30/11/2014

Reading - November 2014

The Week (1 November 2014 / Issue 995)
Seven Days In The Art World by Sarah Thornton (2008)
Fascinating study of an alien world.
The Week (8 November 2014 / Issue 996)
First Time For Everything by Aimee Carson (2013)
Studly male and female flake straight from central casting; he needs a softer side, she needs to let people help her, although neither will admit this of course. Slightly edgy in that both have darker sides, particularly her history of cutting herself; also the only story I have read that makes masturbation into a plot point. The author's main job is as a family doctor, which possibly explains both of these, but of course their presence completely ruins the film rights,
The Week (15 November 2014 / Issue 997)
Guitarist (December 2014 / Issue 388)
A Man Of Privilege by Sarah M. Anderson (2012)
An uncomplicated plot of blink-and-you'll-miss-it slightness but with characters of surprising grittiness. It's the first time I've come across an ex-prostitute as the heroine in a book like this. For a book in the Desire series, hardly any sex.
An Intimate Bargain by Barbara Dunlop (2012)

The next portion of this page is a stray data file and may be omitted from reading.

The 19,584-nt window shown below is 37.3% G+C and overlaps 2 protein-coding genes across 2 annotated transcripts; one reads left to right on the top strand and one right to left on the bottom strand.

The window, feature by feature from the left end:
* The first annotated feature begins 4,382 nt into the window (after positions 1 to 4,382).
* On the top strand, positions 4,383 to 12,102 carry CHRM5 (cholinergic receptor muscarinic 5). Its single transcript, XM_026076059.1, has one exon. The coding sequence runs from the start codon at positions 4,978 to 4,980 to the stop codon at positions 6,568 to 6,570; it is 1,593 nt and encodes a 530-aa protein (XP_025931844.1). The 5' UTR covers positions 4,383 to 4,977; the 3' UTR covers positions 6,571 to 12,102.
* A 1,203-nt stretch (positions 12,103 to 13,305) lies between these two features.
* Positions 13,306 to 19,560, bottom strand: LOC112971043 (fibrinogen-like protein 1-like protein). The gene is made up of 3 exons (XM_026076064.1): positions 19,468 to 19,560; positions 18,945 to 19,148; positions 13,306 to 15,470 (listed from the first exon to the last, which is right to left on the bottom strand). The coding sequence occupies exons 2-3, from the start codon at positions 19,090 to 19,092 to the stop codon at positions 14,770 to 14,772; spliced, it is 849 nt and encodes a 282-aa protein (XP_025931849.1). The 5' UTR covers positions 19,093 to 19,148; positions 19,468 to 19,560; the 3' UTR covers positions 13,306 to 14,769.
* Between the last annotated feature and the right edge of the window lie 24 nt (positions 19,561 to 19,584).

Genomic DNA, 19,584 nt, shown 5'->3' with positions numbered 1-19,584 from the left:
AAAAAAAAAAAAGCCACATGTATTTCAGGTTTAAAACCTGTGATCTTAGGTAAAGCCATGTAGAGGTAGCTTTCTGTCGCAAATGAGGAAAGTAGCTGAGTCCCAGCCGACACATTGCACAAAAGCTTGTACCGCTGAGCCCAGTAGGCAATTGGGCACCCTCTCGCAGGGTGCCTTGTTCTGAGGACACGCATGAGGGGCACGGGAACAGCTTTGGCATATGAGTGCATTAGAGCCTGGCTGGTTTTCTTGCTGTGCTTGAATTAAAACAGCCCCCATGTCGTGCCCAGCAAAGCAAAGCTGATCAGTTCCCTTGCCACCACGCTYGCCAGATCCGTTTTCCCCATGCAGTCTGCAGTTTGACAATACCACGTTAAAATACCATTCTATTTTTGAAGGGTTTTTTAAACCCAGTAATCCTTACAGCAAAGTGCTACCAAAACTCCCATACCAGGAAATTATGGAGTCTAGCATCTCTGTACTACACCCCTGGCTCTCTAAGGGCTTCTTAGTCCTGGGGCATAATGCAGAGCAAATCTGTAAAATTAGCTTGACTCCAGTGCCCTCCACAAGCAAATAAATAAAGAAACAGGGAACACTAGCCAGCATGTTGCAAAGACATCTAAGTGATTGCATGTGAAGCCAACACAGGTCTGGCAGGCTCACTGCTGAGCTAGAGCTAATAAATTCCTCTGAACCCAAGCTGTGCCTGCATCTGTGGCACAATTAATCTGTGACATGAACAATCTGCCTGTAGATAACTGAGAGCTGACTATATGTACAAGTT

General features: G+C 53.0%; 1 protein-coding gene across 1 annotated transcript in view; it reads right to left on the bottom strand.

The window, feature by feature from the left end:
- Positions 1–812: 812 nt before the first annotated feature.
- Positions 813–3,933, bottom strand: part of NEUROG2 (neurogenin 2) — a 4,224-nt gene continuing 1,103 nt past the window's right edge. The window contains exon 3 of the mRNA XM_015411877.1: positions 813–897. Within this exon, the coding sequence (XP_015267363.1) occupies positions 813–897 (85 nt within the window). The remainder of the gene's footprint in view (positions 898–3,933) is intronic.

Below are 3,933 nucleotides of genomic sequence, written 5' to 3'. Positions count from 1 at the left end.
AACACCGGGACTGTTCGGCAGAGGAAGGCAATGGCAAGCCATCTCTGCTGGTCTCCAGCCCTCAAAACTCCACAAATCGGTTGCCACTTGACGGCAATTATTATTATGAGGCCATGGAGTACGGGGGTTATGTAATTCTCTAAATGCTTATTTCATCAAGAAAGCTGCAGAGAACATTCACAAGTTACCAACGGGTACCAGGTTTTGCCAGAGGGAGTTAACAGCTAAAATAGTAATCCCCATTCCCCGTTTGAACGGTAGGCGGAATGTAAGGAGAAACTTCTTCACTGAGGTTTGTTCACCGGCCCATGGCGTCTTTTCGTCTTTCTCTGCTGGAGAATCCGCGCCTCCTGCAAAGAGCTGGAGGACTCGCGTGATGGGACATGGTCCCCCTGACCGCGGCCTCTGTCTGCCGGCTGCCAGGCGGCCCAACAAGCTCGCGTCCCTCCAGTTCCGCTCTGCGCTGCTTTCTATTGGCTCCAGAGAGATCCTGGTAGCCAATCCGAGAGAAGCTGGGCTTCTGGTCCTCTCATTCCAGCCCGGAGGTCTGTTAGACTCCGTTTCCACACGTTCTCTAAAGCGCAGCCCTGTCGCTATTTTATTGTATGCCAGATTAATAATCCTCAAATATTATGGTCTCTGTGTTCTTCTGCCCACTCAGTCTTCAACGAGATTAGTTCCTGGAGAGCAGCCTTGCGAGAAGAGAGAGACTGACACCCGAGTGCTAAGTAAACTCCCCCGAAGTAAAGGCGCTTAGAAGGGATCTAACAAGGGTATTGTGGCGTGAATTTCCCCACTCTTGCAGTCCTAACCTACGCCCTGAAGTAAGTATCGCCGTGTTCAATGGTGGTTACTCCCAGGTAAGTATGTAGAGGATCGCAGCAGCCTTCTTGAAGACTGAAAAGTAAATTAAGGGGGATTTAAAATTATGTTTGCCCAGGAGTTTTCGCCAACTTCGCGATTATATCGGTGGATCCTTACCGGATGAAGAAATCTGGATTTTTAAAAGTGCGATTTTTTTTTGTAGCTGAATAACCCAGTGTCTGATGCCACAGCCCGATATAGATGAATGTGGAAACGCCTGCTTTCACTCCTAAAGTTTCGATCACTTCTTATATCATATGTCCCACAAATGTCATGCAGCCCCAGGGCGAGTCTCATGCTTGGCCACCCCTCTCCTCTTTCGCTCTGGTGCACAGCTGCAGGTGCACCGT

Another Desire novel, but despite the unpromising, generic title (M&B's titles are getting worse and worse generally) this is a well-plotted, well-written book with twists and turns that develop naturally and don't seem to be there just to meet the word count. Very readable.
The Week (22 November 2014 / Issue 998)
He's Just Not That Into You by Greg Behrendt & Liz Tuccillo (2004)
Since I am not a single woman, this book is not aimed at me, but it's a quick and funny read anyway. Its basic message is simple: ladies, if he's not making time for you, calling you, being with you, then dump him because he's not as committed as you. Ah, if only life was as simple as a romcom, eh?
The Week (29 November 2014 / Issue 999)
Six Feet Over by Mary Roach (2005)
A spirited (geddit?) journey through some of the more diverting interfaces between science and the pseudo-science of life after death. Inconclusive, other than by showcasing the paucity of evidence for the existence of a soul or any consciousness that survives us, but the point of the book is entertainment rather than enlightenment, and in this it succeeds.

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